Biking/Cycling Basics

The biggest choices when planning a cycling trip will be the difficulty of your route, the length of your trip, your equipment, and which tour operator to use, if any. The difficulty of a route does not necessarily mean it is the most beautiful, which is why many advanced riders are often found in beginners’ groups. The type of equipment you use depends on where you will be cycling. Mountain bikes are a necessity if hills and altitude is in your plans, but a street bike will be fine if you stick to paved roads. Your tour company should be able to recommend equipment for any situation or provide it to you.

Your options on where, how, and when to cycle are practically endless. The number of cycling communities around the world has grown tremendously since the turn of the millennium. The Internet has revealed new trails and locations that were never before known outside of the local riders. In Peru adventure tour operators are taking cyclists to small villages once lost deep inside Andean cloud forests. In Nepal the amateur can pick up a rental in Katmandu and peddle off for a couple hours for completely unspoiled Himalayan views. With so many tour operators popping up everywhere, it is getting easier and easier to bike.

Biking/Cycling - Beginners

The amateur cyclist generally will stick to flat land or near cities, often only biking for a few hours or a few days. Many of the best tour operators will offer tours for the amateur biker or tours that will satisfy a range of skill levels. The amateur rarely brings his own equipment as biking may only constitute a part of their trip, so they’ll opt for a rental from their tour operator or sometimes from their hotel or guesthouse.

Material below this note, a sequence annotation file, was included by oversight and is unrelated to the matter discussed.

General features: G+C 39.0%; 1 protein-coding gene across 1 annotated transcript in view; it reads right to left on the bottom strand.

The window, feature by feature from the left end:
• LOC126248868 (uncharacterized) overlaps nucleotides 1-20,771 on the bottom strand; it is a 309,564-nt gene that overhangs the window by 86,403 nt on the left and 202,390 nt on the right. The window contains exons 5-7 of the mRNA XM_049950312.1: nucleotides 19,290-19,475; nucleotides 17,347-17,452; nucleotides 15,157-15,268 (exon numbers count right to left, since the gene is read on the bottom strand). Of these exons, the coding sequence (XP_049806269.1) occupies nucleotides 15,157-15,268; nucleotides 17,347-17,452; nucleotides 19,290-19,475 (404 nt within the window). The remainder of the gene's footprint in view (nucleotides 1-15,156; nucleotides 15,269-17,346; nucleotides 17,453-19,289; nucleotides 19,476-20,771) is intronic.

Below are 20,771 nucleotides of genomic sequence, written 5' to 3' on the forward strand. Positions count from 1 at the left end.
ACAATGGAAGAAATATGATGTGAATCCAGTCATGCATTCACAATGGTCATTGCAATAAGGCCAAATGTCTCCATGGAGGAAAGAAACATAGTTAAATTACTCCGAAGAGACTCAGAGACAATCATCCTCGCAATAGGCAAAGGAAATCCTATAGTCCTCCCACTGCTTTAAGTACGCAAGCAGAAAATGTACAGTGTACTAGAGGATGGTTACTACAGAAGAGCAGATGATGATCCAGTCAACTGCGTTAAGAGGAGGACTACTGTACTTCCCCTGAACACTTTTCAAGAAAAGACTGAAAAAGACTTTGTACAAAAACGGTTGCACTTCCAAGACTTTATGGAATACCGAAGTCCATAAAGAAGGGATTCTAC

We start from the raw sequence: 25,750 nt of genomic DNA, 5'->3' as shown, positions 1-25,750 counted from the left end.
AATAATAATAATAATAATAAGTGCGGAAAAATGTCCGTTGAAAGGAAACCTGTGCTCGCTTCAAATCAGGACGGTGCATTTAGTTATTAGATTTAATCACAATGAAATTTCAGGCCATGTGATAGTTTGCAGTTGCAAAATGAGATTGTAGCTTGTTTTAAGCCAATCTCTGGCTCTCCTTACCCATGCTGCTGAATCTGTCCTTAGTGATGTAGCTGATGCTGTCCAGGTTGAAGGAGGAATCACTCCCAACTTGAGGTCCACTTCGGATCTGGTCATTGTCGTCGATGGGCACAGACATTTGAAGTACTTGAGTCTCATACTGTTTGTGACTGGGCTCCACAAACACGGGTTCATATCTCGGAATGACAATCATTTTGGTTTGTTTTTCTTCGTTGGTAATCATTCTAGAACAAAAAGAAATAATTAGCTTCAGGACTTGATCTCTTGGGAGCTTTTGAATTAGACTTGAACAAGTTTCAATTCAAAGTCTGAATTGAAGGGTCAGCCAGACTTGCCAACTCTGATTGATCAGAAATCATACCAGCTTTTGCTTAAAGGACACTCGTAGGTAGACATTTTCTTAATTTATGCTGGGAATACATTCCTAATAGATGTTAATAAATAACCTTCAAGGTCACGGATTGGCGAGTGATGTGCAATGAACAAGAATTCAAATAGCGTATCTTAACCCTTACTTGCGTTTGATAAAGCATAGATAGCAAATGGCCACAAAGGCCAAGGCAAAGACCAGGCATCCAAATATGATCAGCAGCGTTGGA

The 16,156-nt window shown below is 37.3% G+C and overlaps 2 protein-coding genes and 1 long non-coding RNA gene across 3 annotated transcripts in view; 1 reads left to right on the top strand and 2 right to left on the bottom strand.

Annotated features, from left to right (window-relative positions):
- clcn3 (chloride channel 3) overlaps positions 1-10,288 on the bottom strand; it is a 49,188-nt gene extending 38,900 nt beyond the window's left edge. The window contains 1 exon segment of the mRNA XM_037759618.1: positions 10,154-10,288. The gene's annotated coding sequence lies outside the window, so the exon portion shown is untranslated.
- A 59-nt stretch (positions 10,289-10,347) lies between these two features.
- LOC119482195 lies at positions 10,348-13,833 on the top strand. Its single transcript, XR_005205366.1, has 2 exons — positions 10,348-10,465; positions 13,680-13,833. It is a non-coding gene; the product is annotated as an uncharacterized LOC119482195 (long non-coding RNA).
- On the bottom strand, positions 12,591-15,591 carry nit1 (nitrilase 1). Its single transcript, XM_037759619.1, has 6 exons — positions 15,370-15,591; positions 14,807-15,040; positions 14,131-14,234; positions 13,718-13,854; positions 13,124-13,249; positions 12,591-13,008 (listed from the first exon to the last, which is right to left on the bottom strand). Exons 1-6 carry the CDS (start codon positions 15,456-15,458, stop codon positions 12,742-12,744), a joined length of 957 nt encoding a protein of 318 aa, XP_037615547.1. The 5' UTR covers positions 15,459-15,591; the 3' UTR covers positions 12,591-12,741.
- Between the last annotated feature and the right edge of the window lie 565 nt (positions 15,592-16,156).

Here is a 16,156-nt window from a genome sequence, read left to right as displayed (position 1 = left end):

The amateur can explore wine regions, hopping from vineyard to vineyard in places like Mendoza, Argentina. They can cycle their way along coastal roads in California, through the Tuscan countryside, and around downtown Beijing. A beginner may even manage to cover some fairly long distances and basic descents. Confidence in a beginner’s skill level often picks up after a day or two in a particular region and may decide they are ready to take a few more risks.

Biking/Cycling - Advanced

Changes in altitude found all across the planet, from calf burning climbs to 3,200 foot downhill descents, are being explored on bike like never before thanks to advanced cyclists who are traveling further and further away and helping spawn local cultures of adventure bikers. Even in many third world countries you can find bike shops selling top international equipment or supplying top of the line rentals. However, many choose to bring their own equipment though. Most bike shops in North America and Europe can explain how to ship your bike on your flight over by simply boxing it up in a couple of pieces.

Advanced cyclists often choose daring adventures that climax their previous ones, either by covering long distances or heading into the mountains for steep climbs and descents. You’ll see these hardcore cyclists in the Himalayas, the Andes, or the Alps. You might catch one doing a transcontinental journey with their luggage attached to the sides of their bike.